7. >Ah, sending sympathy your way, Dr. V! I know just how obstreperous us grad students can be. Your program sounds a lot like the place I did my MA. The exam and student bitching about the exam especially. And I second the suggestions that the grad students themselves need to put pressure upwards on the administration. If they want to push for change, they’re gonna have to organize. There are such things as TA unions — I tried to start one myself back at my MA program. Now, a union drive is a shitload of work like you wouldn’t believe, but even the threat of one can cause the university to produce funding and perks, if only to preemptively neutralize the union drive.And if you want to show them some ranting about grad school competitiveness and stepping up, you could always send them over to my blog. 😉 I seem to have ruffled some feathers with recent posts.

  8. >Gak! I don’t think that non-tenured faculty should hold this position (note: I’ve been graduate coordinator of my program both before and after tenure). It’s really tough and to do the job well you need to be able to “bully” your colleagues a little at times. I’m sorry that you’re having to deal with all of this.Good luck with forcing your colleagues to face up to the five-year review of the comps. And I’d suggest that you have an “applying to grad school” informal seminar for both B.A. and M.A. students seeking to get out there where you can gently introduce the issue of 1/10 acceptance rates and the fact that they’re not all that.As for the condescending students, I know what you mean. At forty-something, I still get that from a few older (or equivalent in age) students. Your response sounds pretty good, actually!

  9. >Or, for all of those applying to phd programs, you could also direct them to some of the wonderful blog posts by humanities phds/students and those wonderfully (and probably appropriately) bitter forums over at the chronicle of education’s web site. And, I’m willing to bet that some of those students who assume they will be accepted to the local state-U also think that they will be able to get jobs in the state or very close to a particular location. They need to know that this is rarely the case.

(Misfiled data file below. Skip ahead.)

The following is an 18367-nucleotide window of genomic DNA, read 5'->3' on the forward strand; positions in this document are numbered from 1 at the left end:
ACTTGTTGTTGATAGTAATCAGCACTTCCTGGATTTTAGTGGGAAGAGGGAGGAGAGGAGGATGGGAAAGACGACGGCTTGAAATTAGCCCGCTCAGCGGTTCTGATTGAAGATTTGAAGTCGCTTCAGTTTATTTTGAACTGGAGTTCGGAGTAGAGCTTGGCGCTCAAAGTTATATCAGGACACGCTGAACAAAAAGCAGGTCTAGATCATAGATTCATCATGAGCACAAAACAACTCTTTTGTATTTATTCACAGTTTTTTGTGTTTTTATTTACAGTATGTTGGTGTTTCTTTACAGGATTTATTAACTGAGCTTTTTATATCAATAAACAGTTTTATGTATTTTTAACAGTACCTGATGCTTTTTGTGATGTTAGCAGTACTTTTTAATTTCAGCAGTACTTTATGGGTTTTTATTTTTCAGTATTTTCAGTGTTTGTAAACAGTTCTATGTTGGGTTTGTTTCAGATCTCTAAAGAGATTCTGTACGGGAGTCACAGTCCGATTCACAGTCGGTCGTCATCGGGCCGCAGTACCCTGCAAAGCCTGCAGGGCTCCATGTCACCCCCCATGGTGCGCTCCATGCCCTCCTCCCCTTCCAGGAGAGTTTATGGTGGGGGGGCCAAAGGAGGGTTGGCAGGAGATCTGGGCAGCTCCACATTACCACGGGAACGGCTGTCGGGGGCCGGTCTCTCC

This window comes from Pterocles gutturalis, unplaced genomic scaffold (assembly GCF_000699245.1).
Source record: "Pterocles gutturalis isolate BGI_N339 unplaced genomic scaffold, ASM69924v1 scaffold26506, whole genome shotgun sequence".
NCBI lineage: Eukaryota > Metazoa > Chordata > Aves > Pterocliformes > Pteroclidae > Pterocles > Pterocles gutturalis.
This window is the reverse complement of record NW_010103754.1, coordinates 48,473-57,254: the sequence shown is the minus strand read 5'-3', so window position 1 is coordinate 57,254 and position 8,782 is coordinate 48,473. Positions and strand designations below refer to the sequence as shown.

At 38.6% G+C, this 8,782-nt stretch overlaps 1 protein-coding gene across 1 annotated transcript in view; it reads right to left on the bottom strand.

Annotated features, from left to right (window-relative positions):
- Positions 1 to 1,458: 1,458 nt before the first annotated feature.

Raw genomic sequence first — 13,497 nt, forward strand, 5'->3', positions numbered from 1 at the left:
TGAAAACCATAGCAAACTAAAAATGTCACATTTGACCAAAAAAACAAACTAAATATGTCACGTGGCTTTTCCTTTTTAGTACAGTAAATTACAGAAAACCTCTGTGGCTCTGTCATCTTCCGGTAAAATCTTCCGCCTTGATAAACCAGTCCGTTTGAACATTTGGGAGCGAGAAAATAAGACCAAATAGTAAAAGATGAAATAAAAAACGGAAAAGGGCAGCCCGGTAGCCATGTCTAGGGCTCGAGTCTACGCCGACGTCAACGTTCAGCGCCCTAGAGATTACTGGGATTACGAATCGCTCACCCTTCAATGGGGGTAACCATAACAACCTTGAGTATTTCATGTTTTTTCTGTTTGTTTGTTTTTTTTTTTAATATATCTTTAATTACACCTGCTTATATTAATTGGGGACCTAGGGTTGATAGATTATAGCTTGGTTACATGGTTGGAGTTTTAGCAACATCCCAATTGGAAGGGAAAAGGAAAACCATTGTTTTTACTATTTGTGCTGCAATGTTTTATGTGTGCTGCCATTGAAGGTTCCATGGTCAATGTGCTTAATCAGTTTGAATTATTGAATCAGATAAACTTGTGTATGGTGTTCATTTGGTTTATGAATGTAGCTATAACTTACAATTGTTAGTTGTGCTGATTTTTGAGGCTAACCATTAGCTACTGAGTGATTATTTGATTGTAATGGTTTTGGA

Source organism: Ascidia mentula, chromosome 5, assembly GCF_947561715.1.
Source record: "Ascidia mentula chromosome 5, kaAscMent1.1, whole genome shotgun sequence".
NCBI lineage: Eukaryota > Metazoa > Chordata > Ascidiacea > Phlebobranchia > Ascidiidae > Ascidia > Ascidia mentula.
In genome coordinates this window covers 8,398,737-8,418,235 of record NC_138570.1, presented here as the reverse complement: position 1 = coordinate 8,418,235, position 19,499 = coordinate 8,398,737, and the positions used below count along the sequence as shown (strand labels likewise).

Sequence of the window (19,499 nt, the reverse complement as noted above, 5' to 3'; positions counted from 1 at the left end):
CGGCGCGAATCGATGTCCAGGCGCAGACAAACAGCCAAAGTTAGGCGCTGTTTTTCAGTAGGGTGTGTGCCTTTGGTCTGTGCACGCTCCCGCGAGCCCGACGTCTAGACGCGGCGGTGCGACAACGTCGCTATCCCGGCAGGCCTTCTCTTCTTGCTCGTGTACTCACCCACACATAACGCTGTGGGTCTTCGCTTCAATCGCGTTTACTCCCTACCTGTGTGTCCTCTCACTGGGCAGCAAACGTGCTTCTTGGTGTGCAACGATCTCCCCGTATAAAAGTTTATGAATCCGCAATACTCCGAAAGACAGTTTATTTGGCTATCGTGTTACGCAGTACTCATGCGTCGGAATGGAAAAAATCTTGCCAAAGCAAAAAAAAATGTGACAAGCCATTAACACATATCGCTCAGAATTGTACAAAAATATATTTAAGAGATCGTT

10. >And all of our students think they’re shoo-ins for the local flagship.Oy, I had this too at Rural Utopia (though mine were BA students, not MAs). It was so weird to deal with because I had (still have) no idea how convincingly to explain the niceties of the hierarchies in academia and the fine distinctions between different kinds of institutions to students for whom the default was, if you wanted to go to college, you went to the one nearby. (With Rural Utopia, you did get students who wanted local but small as opposed to local and huge, but otherwise it was exactly the same.) I grew up where people measured the differences in status between different schools to the micrometer, so we never thought this way.I mean, I had a student who decided he would apply to Madison and Another Cold Northern Big Ten School. Not because they were, you know, GOOD. Just because those were the two states he’d lived in. He couldn’t get past the idea that state schools were there to educate local students at whatever level they wanted.Seriously, though, this is one of the moments where I can see some of my own middle-upper-class privilege – that I actually understood something about how these hierarchies worked before I went to grad school. It was at least one fewer thing I had to learn.

  11. >Goodness, that’s a lot on your plate! I can well imagine that this is taking much more time and effort and stress than the one course from which you’re getting a release.It sounds like you’re doing amazing things with your MA program; if only my own program had had anything remotely like this. I bumbled along on my own throughout my entire MA program and only discovered what mentoring and professional development looked like when I arrived at my ph.d. program, so I’m deeply impressed with what you’re doing in your program. Even if your students aren’t grateful, your blog-colleagues are impressed!

  12. >OK, I am going to sound like an old codger who thinks “kids” today are too coddled (they are.) I would have loved to have had as much information and guidance as you are giving – granted my graduate school search was for less scholarly and more professional schools – but I was completely clueless in what to look for and even more so in what to expect when I got there. It was completely sink or swim and I came from a much less rigorous program than your students. So I applaud the fact that you impart so much information and advice – but they have to make their own decisions. Good luck.

Add to the Discussion

Fill in your details below or click an icon to log in:

WordPress.com Logo

You are commenting using your WordPress.com account. Log Out / Change )

Twitter picture

You are commenting using your Twitter account. Log Out / Change )

Facebook photo

You are commenting using your Facebook account. Log Out / Change )

Google+ photo

You are commenting using your Google+ account. Log Out / Change )

Connecting to %s